Introductory note: There are already hundreds of articles, videos, and books out there that can tell you what meditation is and how to do it. I’m sure you’ve heard the basics: set a time, sit with good posture, focus on your breath, and come back to the present moment, again and again. While the basics of meditation are important, they are just that: the basics. Basic meditation is not an end in of itself; rather, basic meditation provides you with mental tools to be used. Think about it. In basketball, why does someone practice drills? Not to be good at the drills themselves, but to be good at basketball, to be good at the game. In the same way, one meditates not to be a good meditator, but to be good at life. And a large facet of life, at least for me right now, is cultivating wholeness , i.e. actively accepting, loving, and embracing each part of myself. Even the drunken foolish parts.
So when I was asked to write this article on meditation, I decided to spare you yet another instruction manual on the basics. Instead, I will give you a practice that will hopefully illustrate how and why basic meditative skills (the ability to calm, detach from and objectively witness your mind and body) are so useful. If you are completely new to meditation, I assume you are not completely new to Google.
A wise man once told me that getting drunk can be a potent spiritual practice. The practice comes after the drinking. The morning after a night of debauchery, as memories of the night before trickle in, you may be confronted with parts of yourself that are difficult to accept. Parts of you that thought it would be a great idea to do or say something that makes sober- daytime-you cringe at the mere memory. This cringe, this internal, physical sensation of turning away, is a ripe opportunity for growth, in the form of more self-acceptance and self-love, and thus more wholeness. The goal here is to help you fully embrace yourself, to be your own biggest fan, no matter what.
Now, you didn’t necessarily black out, or puke on a date, or steal a tiger from a boxer, but it is the day after St. Pattie’s after all. I’m betting there is something you did or said last night that you regret, if only a little bit. If not, for the purposes of this exercise, you can bring up any memory of drunken foolishness. Really any memory of embarrassment will work.
Bring up a memory like this and hold it in your mind. As best you can, let go of thoughts that want to analyze, explain and tell stories about what happened. If they come up, notice them and let them go. Sink into the feeling of embarrassment. Really feel what your body does in response to this memory. Is your belly clenched? Are your shoulders hunched and tense? Is there a twisting sensation in your gut, and if so, which direction is it moving? Does your head feel heavy? Is your jaw tight? Saying out loud what you are feeling helps you discern exactly what is happening.
Next, clarify what emotions you are feeling. Again, say out loud what you are feeling.
Doing this allows you to clearly witness what you are feeling emotionally and physically. When you witness what you are feeling, you detach from what you are feeling. When you are detached, and thus not identified with what are feeling, you are not controlled by what you are feeling. It is the difference between saying “I am angry” (identifying yourself as the emotion anger) and “I feel anger” (keeping your identity separate from the emotion you feel). The difference is subtle, but powerful.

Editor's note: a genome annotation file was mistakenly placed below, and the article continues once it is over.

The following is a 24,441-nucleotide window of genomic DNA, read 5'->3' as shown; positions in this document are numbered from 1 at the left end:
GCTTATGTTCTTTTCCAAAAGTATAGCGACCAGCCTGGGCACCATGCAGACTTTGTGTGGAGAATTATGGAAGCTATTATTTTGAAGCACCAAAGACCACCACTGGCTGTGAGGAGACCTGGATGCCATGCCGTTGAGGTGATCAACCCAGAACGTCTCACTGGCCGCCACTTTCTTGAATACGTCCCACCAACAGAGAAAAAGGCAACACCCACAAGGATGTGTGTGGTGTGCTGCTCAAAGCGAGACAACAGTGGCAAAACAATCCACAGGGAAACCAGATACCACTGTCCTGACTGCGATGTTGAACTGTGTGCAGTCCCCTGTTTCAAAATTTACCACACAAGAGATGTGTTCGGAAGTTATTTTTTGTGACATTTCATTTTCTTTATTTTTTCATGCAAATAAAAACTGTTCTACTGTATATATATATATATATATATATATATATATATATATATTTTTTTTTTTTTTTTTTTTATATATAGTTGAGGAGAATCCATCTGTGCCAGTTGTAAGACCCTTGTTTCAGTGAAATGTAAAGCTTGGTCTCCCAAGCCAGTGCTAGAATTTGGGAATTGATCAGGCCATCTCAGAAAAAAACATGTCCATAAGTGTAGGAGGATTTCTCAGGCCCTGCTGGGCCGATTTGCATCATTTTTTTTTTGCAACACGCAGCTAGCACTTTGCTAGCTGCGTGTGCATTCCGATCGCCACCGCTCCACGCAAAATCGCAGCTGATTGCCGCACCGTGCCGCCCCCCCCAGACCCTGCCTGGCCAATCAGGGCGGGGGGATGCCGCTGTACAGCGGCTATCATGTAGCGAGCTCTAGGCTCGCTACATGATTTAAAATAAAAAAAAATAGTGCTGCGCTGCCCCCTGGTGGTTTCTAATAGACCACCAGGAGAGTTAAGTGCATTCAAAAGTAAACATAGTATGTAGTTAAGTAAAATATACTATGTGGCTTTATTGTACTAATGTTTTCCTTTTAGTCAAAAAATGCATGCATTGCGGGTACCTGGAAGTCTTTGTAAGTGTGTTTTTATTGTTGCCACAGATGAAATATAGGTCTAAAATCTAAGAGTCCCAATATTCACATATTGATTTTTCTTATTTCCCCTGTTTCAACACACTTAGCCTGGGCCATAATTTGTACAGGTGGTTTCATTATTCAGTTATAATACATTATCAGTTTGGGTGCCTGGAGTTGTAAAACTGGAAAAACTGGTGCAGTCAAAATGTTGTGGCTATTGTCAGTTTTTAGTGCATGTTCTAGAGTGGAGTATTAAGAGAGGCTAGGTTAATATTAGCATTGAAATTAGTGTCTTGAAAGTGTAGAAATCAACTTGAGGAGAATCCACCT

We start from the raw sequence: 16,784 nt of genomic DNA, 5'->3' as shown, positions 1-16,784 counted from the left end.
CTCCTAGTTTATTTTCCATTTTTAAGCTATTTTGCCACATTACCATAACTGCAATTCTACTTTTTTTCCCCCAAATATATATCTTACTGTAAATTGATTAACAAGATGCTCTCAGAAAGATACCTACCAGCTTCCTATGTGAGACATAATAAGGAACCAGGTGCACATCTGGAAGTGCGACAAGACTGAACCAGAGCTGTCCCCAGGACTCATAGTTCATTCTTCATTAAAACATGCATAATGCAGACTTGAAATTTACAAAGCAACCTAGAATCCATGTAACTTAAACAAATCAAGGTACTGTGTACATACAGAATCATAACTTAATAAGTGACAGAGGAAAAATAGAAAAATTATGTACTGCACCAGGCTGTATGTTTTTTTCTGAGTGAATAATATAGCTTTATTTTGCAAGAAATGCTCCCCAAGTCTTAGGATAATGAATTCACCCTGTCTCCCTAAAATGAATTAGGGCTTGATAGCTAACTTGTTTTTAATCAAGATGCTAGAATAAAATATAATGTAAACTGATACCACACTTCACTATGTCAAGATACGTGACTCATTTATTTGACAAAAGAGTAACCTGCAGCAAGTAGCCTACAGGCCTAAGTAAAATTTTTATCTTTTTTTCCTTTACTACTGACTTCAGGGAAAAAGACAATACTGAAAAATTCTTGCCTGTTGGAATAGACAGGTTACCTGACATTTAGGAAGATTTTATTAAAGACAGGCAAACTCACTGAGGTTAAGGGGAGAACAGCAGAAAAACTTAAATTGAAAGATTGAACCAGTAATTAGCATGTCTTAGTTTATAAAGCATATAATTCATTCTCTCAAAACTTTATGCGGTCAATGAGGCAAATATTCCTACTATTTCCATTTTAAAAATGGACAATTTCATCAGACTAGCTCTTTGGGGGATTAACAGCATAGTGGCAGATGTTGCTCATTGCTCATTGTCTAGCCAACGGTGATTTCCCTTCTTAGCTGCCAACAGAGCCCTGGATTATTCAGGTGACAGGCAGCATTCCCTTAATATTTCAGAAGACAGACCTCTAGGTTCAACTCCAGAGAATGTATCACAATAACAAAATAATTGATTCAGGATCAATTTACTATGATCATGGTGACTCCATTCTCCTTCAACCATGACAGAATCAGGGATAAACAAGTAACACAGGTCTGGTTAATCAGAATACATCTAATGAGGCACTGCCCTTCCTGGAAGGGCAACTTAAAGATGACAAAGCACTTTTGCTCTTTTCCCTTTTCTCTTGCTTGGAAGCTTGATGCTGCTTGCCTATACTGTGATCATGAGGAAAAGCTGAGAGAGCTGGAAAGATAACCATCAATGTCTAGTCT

From this place, it is much easier to let go of your mental judgments about what happened, and ask yourself three questions:
- What was my original good intention for doing what I did?
- What is one good thing that came from what I did?
- What did I learn from what happened?
A memory of mine that comes to mind is yelling at French people in a poorly imitated Irish accent a few St. Patrick’s Days ago. Thinking of that memory, I notice my throat tends to tighten, my heart twists a bit to the right, my belly clenches slightly, and I feel like I want to close my eyes and make a wincing expression with my face. Emotionally, I notice some embarrassment and a light, friendly exasperation. My original good intention was to connect with people by making them laugh and helping them to enjoy themselves. I was also keen to celebrate my own Irish heritage. One good thing that came from that night was a hilarious memory, and some good bro-bonding with my friend who joined me in Irish-accent-yelling that night. Finally, I learned that Parisians are not terribly amused when drunken Americans yell at them, even if it is St. Patrick’s Day, and even if I thought my accent was spot-on at the time.
If you find this practice difficult, that’s ok! It becomes easier and easier the more you meditate. Basic meditation techniques will help you to feel with more sensitivity how your body subtly reacts when you are not loving yourself, to better concentrate on the positive aspects of memories like this, and to live more easily with being embarrassed every once in a while.
Whether you like it or not, the parts of you that perform drunken shenanigans are valid parts of yourself, worth accepting, cherishing, and learning from. Their desires, drunken though they may have been, were true in the moment, otherwise you would not have done what you did. Rather than reject them, feel them, accept them, and embrace them.
I will admit I am still slightly embarrassed by my drunken self in Paris that night. Yet there is no longer a cringe. I can feel embarrassed by my actions but still live rooted in the knowledge that I am okay, a basically good human being. My core sense of being my own best friend is no longer shaken.
And for me, that is what meditation is all about.